Volkswagen recently debuted the somewhat sporty ID.4 GTX, which is an affront. This thing doesn’t even have a Hemi!
Perhaps the target audience of the all-electric crossover is not the same as those in the market for a 1967 to 1971 Plymouth GTX. It might not even be the same as those who remember that from 1967 to 1971 Plymouth sold a model called the GTX.
The GTX sort of gets left out of a lot of muscle car histories, in part because it wasn’t all that much of a standout. It didn’t get a cool cartoon like the Road Runner, it wasn’t small and fun like a Mustang, nor was it big and brooding like a Charger or a 300. It was just a midsize car that had a ton of features and you could get one with a huge engine. The GTX was “positioned as Plymouth’s ‘gentleman’s’ hot rod,” as the excellent MuscleCarClub recounts, and “offered stylish performance for the discriminating buyer.” There was one very cool version, at least, per MuscleCarClub:
For those that wanted even more performance than a Hemi-powered GTX, Plymouth quietly offered a R023 version (Standard Belvederes were RH23 and GTX’s were RS23 – Dodge had a similar high performance version called W023) of the Hemi GTX. Called the “Super Stock” version, the R023 was not marketed by Plymouth and only serious racers would have heard of it or even consider ordering it. The R023 GTX was notable for what it didn’t have. The hubcaps, radio, heater, body insulation, and even the carpet pad and sealers were removed to save weight – several hundred pounds in fact.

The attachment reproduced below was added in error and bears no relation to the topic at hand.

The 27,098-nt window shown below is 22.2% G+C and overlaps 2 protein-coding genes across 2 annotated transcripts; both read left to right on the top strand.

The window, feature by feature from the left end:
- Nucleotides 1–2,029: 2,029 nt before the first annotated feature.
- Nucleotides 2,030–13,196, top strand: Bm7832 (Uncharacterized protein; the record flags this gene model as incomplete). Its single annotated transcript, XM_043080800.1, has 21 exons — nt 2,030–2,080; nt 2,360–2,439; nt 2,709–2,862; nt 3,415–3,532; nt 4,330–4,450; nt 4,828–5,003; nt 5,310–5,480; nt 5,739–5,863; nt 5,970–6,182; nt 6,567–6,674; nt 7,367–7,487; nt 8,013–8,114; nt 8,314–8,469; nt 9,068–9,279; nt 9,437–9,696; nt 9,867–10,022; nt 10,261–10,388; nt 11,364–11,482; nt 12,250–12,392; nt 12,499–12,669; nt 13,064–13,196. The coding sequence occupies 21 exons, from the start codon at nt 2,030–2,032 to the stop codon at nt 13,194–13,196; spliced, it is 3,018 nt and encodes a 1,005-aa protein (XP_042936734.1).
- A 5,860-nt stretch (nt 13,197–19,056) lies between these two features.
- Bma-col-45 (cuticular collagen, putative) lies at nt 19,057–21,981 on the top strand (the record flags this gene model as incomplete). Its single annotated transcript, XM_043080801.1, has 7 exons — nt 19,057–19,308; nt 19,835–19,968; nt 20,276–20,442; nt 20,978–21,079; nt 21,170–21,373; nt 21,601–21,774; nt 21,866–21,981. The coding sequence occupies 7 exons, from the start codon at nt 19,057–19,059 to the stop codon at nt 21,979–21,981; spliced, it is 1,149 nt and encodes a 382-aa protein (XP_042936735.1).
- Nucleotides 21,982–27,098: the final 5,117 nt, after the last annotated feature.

Although their stripped appearance made them look more like a Plymouth Belvedere, they kept their GTX badges. Under the hood was the familiar 426 Hemi, hand-modified for performance with the addition of a transistorized ignition and a dual-point distributor with no vacuum advance, metal core-plug wires, Carter 4139 and 4140 Carbs, and a free-air system that sealed the breather to the underside of the hood – which made the big, wide hood scoop fully functional. Plymouth rated this heavily massaged Hemi at the same 425 bhp rating as the normal Hemi, which was under-rated to begin with. Plymouth built only 55 R023 GTX’s, making them quite rare today.
The Plymouth GTX was not my GTX, not the GTX of my heart. My GTX was the Mazda 323 GTX, a car I still adore.
In the 1980s, Group B was the top tier of international rallying, with fire-breathing Audis and Peugeots and Lancias racing flat-out deadly speed. After a series of prominent crashes, Group B was banned, and the lower-tier Group A became the top category into the 1990s. Manufacturers that had been in Group B promptly threw all their money at Group A, and the cars were quickly as fast (if not as powerful) as they’d ever been.
Before the big teams all came rushing into Group A, steamrolling everyone who had been competing when Group B was king, Mazda had its own period of dominance. Its Group A rally car, called the 323 GTX, was everything we love about old rally specials. It looked just like any wheezy naturally-aspirated, front-wheel-drive Japanese economy car, only the GTX got a turbo and all-wheel drive. It was a homologation special in the best sense. It wasn’t the fastest car, nor was it exactly bulletproof, but it had a little link to racing. It had that spark. It had that potential.
I nearly bought two non-running 323 GTXs some years ago with the intention of cobbling them together into one running car. It wouldn’t have cost me more than a few hundred bucks to dive into the project, but cooler heads prevailed and steered me toward a much more reliable vehicle instead. Given that I blew that thing up over the course of one weekend, it is perhaps best that I never got into the GTXs with their reputation for fragility.
It does all make me wonder what are the best car letters, the ones that keep getting used over and over, from GSis to GTOs.